It is raw and primal and it is delivered without apology or hesitation. It could be delivered by a foot or a knee or a fist. When the contact finds bone and flesh, well, it only encourages another strike and another and another, until the pain inflicted cracks, as an example, not only a rib but the will as well.
"It has all the elements you need to survive a life-and-death situation," featherweight Marcello Cassero said. "It can't get any more exciting than that."
Unless of course you don't survive, which also would be pretty exciting but of course not in a good way. That may read a little flippant but there will be nothing that casual this Saturday night at Grace Pavilion. Those who like it raw and primal will get an eyeful at a Cage Combat event.
Doors will open at 4:45 p.m. and the smacking will begin at 6. Up to a dozen mixed martial arts events are scheduled, seven professional and five amateur. If an amateur fails to show up, it won't be a surprise. After all, he could experience a beating for free and who wants to volunteer for that?
A true MMA fighter would, a fighter who hears the call of the wild when he steps in the cage or ring, a fighter who sees a future for himself or herself in the sport. And if along the way to professional maturation there's a visit or two to the doctor and a painkiller to get through the night, oh well.
"Yes, of course, I will throw punches," said welterweight Jordan Williams, glancing at his swollen left hand.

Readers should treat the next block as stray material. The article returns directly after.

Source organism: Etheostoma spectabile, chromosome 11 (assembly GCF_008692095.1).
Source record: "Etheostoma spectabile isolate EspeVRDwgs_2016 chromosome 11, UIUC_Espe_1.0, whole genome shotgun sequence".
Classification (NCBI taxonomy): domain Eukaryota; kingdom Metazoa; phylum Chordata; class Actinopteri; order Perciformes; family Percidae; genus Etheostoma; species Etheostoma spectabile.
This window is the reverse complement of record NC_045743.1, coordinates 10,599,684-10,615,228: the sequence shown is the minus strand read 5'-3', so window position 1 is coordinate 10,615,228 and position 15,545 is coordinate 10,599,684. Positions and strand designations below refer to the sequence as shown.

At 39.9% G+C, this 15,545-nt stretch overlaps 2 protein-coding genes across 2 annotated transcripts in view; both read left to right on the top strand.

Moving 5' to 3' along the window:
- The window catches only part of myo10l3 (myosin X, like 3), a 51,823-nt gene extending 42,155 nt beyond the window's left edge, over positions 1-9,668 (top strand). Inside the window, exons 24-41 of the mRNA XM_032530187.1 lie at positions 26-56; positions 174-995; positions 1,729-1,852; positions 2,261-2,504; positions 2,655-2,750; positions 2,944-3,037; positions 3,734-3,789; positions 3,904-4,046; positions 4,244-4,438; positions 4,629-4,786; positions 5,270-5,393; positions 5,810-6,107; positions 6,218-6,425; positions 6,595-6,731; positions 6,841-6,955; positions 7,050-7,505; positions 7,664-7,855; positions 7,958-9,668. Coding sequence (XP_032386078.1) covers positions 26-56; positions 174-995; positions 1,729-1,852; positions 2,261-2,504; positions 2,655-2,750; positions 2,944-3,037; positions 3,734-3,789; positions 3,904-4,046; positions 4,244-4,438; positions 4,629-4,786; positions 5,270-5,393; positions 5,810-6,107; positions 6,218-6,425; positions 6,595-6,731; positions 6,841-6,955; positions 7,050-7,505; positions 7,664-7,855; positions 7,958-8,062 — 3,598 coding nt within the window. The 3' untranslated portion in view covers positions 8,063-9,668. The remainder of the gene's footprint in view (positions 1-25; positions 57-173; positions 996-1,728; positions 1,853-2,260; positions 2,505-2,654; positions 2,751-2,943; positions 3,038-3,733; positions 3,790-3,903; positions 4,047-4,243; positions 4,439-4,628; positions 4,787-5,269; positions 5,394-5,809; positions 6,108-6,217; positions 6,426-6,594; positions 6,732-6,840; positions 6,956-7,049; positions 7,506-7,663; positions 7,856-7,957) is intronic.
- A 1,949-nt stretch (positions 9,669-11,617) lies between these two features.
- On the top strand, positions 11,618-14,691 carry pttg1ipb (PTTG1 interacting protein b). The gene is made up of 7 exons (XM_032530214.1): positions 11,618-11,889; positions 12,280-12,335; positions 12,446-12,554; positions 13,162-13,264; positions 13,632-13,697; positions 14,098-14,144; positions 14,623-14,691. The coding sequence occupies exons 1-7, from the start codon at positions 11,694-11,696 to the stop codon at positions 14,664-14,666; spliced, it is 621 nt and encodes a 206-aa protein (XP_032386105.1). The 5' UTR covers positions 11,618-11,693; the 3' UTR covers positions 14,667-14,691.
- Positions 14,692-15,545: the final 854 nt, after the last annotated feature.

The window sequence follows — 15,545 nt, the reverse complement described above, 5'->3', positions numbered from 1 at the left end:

On Friday, eight days before the Cage Combat event, Williams' left hand looked like he had puffed it up with a bicycle tire pump. No knuckles were visible. The back of his hand was pillow, like it was a special effect, not something, Williams guessed, that hit someone's hip the wrong way.
"I can feel it pulsating, like a heartbeat," Williams said.
But will that discourage him from into stepping into the cage for his first pro fight? Hardly. Williams wouldn't have moved two years ago from Placerville in the Sierras to Santa Rosa if a little swollen hand was going to bother him. Even in the foothills Williams had heard about the NorCal Fighting Alliance, an MMA training facility.
"I heard this was the place to be," said Williams, 22.
Of course it had to be proven to Williams that NorCal was the place to be. Williams had been training at a club near his home and was experiencing success. He had progressed to the point that Williams was beating his instructor, forcing him to tap out.
"I thought I was pretty good," said Williams, 6-foot-1, 180 pounds.
And then he stepped into the ring against David Terrell, who owns NorCal.
"Oh my gosh!" was Williams first reaction. "This is a whole new level. This guy is straight bad ass."
Terrell is an MMA legend, an ex-Ultimate Fighting Championship contender, and Terrell took Williams to school and took him to school again and again, and Williams was immediately convinced NorCal was the place to be. He found he was not alone as other fighters like welterweight Dom Waters (hometown Napa) moved to Santa Rosa to train with Terrell.